COP 16, Tax Cuts, Julian and Dragon. What a week!

COP 16, Tax cuts, Julian, and Dragon


My intention for this blog is to explore how a new worldview can overcome the crushing difficulties humans, and especially Americans, face today. Issues in economics, environment, politics and religion threaten our civilization. We can’t continue to do more of the same, hoping for a different result. This week the four top stories put these issues into sharp focus, and demonstrate the interconnections the problems present.

First, you could be forgiven for not realizing that the 2010 United Nations conference on climate change is taking place in Cancun, Mexico. Referred to as COP 16, it is the next step in the process that made huge headlines last year in Copenhagen. Yet, American media has been virtually silent on this year’s meeting; indeed, very few world leaders are participating. The damage that results from the inability to reach agreement on emission curbs in Copenhagen is magnified with each successive year that passes without change. Did we give up ever solving this problem? The main focus of discussion in Cancun seems to be the creation of an offset market for carbon: a way for corporations to buy forests and jungles thousands of miles away and then to pollute at will. Any form of cap-and-trade will fail to stop pollution. The current belief that any solution to climate change must not harm business will doom that solution to failure. It is precisely how business operates that is the problem. The only market-based solution that has a chance of preventing carbon dioxide emissions is a tax placed on carbon at the point of extraction, but opponents of that idea suggest that by adding to the products’ cost we will force prices to increase and thereby hurt the economy. That position ignores the steep costs of inaction, and the fact that we will all pay the price for our inaction.  Placing the carbon tax revenues into programs that mitigate the effects of pollution, or to compensate the victims of the extraction process, can help. History shows us that by allowing corporations the ability to buy up large swaths of trees, native people who have lived on the same piece of terra firma for hundreds, if not thousands, of generations will be shoved aside without compensation or legal recourse. After all, we have to do what is best for business, not the people, is a core mantra of today’s paradigm.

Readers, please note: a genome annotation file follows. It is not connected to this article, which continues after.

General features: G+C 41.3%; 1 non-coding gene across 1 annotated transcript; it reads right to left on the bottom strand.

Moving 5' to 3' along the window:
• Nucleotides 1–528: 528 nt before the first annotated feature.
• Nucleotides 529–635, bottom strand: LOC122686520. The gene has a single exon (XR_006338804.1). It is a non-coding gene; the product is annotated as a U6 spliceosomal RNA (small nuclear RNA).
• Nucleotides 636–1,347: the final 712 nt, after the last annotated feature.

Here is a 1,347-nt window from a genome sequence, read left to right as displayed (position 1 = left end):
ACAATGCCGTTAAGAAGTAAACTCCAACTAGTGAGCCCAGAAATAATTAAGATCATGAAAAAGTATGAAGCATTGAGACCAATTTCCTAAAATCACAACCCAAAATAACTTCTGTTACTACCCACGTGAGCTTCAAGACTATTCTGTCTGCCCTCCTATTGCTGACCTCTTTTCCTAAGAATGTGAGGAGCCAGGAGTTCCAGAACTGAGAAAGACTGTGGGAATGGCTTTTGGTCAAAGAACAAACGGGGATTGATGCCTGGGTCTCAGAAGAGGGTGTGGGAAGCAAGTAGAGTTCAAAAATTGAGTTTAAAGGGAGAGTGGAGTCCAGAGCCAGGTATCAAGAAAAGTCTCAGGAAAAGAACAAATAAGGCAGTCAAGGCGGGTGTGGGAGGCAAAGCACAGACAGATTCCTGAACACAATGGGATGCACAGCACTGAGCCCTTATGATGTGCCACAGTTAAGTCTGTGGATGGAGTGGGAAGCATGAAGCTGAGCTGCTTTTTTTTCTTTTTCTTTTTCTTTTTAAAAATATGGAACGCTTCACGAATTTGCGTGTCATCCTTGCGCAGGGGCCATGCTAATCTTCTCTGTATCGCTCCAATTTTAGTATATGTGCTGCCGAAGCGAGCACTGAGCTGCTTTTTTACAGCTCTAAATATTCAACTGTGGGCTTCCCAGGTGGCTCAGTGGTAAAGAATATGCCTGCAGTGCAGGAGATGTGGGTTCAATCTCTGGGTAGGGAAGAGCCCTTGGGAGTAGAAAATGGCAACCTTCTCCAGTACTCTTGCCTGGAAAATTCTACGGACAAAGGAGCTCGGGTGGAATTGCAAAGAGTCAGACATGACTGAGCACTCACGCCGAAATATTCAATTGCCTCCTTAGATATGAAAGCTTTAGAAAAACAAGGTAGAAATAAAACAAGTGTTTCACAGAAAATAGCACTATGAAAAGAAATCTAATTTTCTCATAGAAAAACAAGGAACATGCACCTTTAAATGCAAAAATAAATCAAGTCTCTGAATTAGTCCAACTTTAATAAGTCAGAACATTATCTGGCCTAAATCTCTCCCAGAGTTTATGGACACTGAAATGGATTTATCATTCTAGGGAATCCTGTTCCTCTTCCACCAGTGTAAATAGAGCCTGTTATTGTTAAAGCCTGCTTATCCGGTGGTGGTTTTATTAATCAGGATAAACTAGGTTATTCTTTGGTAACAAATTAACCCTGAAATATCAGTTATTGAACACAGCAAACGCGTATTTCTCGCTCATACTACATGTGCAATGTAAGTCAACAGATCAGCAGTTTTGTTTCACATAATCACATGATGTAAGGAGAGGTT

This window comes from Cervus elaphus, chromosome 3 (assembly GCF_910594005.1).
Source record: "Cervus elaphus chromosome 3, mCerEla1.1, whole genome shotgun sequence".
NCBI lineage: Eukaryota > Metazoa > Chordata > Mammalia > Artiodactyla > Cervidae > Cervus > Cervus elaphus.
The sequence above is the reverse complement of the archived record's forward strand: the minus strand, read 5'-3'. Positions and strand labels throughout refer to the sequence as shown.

And speaking of “just kicking the can down the road”, or of “don’t change what ain’t working, instead let some one else make the hard decisions”, we see that Congress is poised to continue the low tax rates and increased spending policies that have brought the American economy to the brink of collapse in recent years. It is sad that despite the election rhetoric about cutting the deficit, the notion that we have to do what is best for business, not the people, trumps common sense once again. Tax cuts for the richest among us, amounting to 4% per year which most likely will not be spent in ways that boost the economy, will add nearly US$1 trillion to the deficit over the next two years. So much for the idea that we care enough about our future to solve this problem. Forecast: next two years, same as the last several. The poor slobs who win elections in 2012 will get to do the dirty work. At least that is our only hope now, that someone will eventually do what is needed.